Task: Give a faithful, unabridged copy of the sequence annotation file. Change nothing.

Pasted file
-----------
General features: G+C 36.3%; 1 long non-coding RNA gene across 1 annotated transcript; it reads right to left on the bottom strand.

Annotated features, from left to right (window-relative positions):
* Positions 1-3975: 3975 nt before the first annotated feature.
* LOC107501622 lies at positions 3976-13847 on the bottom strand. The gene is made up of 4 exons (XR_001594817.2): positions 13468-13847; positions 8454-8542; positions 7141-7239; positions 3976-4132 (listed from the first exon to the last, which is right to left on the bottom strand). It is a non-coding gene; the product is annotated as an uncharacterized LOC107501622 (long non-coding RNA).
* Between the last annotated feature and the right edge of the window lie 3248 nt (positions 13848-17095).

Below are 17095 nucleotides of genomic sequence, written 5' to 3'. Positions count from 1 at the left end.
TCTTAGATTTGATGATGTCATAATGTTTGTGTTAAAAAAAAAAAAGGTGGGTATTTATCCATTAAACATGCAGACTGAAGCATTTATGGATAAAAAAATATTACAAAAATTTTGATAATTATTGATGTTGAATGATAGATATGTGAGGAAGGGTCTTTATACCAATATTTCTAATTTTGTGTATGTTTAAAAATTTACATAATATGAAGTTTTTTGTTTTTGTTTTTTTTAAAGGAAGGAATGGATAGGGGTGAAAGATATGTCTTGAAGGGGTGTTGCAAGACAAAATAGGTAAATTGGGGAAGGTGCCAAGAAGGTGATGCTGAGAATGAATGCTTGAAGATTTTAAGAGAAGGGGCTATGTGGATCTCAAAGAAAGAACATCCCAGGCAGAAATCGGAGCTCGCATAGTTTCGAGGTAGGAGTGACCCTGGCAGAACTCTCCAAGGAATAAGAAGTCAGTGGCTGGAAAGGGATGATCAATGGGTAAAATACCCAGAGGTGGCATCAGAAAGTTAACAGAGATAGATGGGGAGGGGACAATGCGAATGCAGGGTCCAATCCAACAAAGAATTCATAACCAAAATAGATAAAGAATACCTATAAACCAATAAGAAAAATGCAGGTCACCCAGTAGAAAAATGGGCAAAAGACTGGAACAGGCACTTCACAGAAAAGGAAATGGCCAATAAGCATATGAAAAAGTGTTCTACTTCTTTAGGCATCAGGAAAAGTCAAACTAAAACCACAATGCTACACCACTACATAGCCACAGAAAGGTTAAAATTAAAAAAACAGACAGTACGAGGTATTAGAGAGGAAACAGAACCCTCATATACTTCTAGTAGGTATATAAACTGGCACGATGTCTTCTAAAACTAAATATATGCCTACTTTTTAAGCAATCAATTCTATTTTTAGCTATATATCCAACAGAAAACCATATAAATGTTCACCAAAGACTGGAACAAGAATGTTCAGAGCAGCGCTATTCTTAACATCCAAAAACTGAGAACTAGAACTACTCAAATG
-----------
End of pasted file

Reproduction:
General features: G+C 36.3%; 1 long non-coding RNA gene across 1 annotated transcript; it reads right to left on the bottom strand.

Annotated features, from left to right (window-relative positions):
* Positions 1-3975: 3975 nt before the first annotated feature.
* LOC107501622 lies at positions 3976-13847 on the bottom strand. The gene is made up of 4 exons (XR_001594817.2): positions 13468-13847; positions 8454-8542; positions 7141-7239; positions 3976-4132 (listed from the first exon to the last, which is right to left on the bottom strand). It is a non-coding gene; the product is annotated as an uncharacterized LOC107501622 (long non-coding RNA).
* Between the last annotated feature and the right edge of the window lie 3248 nt (positions 13848-17095).

Below are 17095 nucleotides of genomic sequence, written 5' to 3'. Positions count from 1 at the left end.
TCTTAGATTTGATGATGTCATAATGTTTGTGTTAAAAAAAAAAAAGGTGGGTATTTATCCATTAAACATGCAGACTGAAGCATTTATGGATAAAAAAATATTACAAAAATTTTGATAATTATTGATGTTGAATGATAGATATGTGAGGAAGGGTCTTTATACCAATATTTCTAATTTTGTGTATGTTTAAAAATTTACATAATATGAAGTTTTTTGTTTTTGTTTTTTTTAAAGGAAGGAATGGATAGGGGTGAAAGATATGTCTTGAAGGGGTGTTGCAAGACAAAATAGGTAAATTGGGGAAGGTGCCAAGAAGGTGATGCTGAGAATGAATGCTTGAAGATTTTAAGAGAAGGGGCTATGTGGATCTCAAAGAAAGAACATCCCAGGCAGAAATCGGAGCTCGCATAGTTTCGAGGTAGGAGTGACCCTGGCAGAACTCTCCAAGGAATAAGAAGTCAGTGGCTGGAAAGGGATGATCAATGGGTAAAATACCCAGAGGTGGCATCAGAAAGTTAACAGAGATAGATGGGGAGGGGACAATGCGAATGCAGGGTCCAATCCAACAAAGAATTCATAACCAAAATAGATAAAGAATACCTATAAACCAATAAGAAAAATGCAGGTCACCCAGTAGAAAAATGGGCAAAAGACTGGAACAGGCACTTCACAGAAAAGGAAATGGCCAATAAGCATATGAAAAAGTGTTCTACTTCTTTAGGCATCAGGAAAAGTCAAACTAAAACCACAATGCTACACCACTACATAGCCACAGAAAGGTTAAAATTAAAAAAACAGACAGTACGAGGTATTAGAGAGGAAACAGAACCCTCATATACTTCTAGTAGGTATATAAACTGGCACGATGTCTTCTAAAACTAAATATATGCCTACTTTTTAAGCAATCAATTCTATTTTTAGCTATATATCCAACAGAAAACCATATAAATGTTCACCAAAGACTGGAACAAGAATGTTCAGAGCAGCGCTATTCTTAACATCCAAAAACTGAGAACTAGAACTACTCAAATG